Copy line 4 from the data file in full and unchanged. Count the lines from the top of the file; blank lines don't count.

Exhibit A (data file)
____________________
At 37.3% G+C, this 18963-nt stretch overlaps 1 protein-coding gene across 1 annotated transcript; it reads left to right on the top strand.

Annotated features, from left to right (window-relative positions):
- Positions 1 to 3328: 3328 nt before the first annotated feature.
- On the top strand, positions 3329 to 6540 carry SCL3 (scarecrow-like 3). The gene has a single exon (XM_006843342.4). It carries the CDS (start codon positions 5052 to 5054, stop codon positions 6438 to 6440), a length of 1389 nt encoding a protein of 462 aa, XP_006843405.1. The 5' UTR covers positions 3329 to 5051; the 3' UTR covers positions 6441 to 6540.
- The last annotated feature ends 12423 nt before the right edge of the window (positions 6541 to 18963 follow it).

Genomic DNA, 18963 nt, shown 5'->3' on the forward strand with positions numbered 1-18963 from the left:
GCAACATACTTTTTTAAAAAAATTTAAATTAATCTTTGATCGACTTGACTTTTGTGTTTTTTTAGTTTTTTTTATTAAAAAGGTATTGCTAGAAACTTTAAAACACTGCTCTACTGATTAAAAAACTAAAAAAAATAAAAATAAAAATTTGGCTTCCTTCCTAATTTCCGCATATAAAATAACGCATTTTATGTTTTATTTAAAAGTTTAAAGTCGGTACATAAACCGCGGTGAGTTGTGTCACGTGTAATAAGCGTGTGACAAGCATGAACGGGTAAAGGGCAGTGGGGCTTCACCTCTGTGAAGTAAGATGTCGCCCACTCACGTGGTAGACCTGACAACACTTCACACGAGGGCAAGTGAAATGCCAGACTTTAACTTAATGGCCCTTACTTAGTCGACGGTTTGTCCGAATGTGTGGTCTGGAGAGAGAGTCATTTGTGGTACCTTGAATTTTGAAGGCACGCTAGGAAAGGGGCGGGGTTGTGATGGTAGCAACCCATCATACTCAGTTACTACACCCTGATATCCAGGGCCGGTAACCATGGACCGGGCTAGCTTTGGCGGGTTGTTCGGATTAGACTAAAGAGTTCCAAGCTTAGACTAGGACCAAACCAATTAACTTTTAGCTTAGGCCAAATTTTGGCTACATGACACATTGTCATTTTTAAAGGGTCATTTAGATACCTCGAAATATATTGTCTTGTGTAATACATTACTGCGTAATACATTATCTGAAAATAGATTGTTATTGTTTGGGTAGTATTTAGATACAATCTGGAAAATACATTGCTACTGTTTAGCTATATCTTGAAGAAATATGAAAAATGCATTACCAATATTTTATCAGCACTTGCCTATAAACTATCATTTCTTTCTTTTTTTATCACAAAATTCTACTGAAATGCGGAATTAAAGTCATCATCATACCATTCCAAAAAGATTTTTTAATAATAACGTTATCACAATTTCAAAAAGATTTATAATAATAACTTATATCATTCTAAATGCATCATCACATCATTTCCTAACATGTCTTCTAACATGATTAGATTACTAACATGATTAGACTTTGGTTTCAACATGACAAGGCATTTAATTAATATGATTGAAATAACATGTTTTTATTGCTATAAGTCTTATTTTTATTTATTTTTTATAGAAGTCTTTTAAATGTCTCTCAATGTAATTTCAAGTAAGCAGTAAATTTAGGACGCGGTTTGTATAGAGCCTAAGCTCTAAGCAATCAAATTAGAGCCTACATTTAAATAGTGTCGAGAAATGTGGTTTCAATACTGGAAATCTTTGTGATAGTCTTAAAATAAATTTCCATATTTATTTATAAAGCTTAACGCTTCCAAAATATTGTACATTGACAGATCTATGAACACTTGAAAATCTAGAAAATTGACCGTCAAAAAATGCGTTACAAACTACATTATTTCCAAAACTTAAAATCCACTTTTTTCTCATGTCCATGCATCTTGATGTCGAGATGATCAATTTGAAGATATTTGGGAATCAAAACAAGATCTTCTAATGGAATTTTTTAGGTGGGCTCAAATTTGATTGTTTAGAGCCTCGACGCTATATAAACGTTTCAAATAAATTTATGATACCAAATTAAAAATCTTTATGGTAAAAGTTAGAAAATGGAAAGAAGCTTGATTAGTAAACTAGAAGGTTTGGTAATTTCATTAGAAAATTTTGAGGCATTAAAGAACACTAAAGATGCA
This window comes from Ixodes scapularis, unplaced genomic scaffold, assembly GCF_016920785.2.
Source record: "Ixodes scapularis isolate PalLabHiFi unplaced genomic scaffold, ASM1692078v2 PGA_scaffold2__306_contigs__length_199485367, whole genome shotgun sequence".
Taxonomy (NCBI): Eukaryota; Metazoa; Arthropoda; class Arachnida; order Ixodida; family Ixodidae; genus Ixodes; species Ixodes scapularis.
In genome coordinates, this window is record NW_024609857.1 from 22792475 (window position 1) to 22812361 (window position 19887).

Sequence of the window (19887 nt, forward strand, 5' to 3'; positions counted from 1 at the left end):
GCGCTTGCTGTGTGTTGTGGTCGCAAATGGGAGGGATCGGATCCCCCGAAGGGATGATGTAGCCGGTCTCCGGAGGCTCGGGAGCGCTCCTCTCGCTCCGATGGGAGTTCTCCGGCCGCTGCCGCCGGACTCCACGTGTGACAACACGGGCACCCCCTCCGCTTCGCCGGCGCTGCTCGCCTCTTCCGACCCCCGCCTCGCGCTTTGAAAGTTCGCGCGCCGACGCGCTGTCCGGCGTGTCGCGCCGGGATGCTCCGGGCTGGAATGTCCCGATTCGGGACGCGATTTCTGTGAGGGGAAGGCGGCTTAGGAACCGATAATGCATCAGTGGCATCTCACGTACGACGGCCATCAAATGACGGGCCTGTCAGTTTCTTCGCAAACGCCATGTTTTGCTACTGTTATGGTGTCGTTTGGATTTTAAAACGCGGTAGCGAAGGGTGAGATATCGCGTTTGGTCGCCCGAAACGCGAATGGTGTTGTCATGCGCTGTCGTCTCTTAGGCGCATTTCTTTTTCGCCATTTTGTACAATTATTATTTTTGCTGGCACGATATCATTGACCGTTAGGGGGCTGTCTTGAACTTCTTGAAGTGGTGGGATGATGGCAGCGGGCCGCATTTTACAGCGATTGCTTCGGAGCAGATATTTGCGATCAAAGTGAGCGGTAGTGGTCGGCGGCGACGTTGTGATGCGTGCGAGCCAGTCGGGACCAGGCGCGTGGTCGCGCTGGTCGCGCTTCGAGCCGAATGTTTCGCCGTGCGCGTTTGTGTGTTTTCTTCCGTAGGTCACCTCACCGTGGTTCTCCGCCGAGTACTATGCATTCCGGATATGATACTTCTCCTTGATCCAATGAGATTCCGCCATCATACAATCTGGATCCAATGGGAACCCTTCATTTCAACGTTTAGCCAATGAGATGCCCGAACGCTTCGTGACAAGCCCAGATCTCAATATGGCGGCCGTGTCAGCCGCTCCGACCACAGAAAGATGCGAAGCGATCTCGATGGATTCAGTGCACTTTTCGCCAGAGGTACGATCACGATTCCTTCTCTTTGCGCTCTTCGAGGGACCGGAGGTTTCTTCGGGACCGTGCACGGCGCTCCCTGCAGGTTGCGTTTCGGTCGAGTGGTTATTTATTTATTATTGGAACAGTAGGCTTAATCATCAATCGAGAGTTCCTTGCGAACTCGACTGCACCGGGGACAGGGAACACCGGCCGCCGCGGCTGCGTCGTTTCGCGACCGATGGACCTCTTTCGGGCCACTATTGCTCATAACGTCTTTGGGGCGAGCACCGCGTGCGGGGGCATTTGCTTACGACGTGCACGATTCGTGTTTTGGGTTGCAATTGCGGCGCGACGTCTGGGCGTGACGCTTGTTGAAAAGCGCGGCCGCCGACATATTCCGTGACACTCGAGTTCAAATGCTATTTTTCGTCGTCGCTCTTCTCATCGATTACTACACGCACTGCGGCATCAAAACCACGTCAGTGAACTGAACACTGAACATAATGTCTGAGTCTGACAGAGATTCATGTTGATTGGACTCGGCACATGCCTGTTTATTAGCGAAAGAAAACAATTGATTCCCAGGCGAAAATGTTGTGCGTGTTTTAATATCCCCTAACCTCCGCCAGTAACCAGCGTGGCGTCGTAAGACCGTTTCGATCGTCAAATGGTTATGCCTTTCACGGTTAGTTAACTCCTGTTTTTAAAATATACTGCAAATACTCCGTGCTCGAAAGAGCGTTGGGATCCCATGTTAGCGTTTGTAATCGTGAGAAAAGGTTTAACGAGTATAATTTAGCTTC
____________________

- On the top strand, positions 3329 to 6540 carry SCL3 (scarecrow-like 3). The gene has a single exon (XM_006843342.4). It carries the CDS (start codon positions 5052 to 5054, stop codon positions 6438 to 6440), a length of 1389 nt encoding a protein of 462 aa, XP_006843405.1. The 5' UTR covers positions 3329 to 5051; the 3' UTR covers positions 6441 to 6540.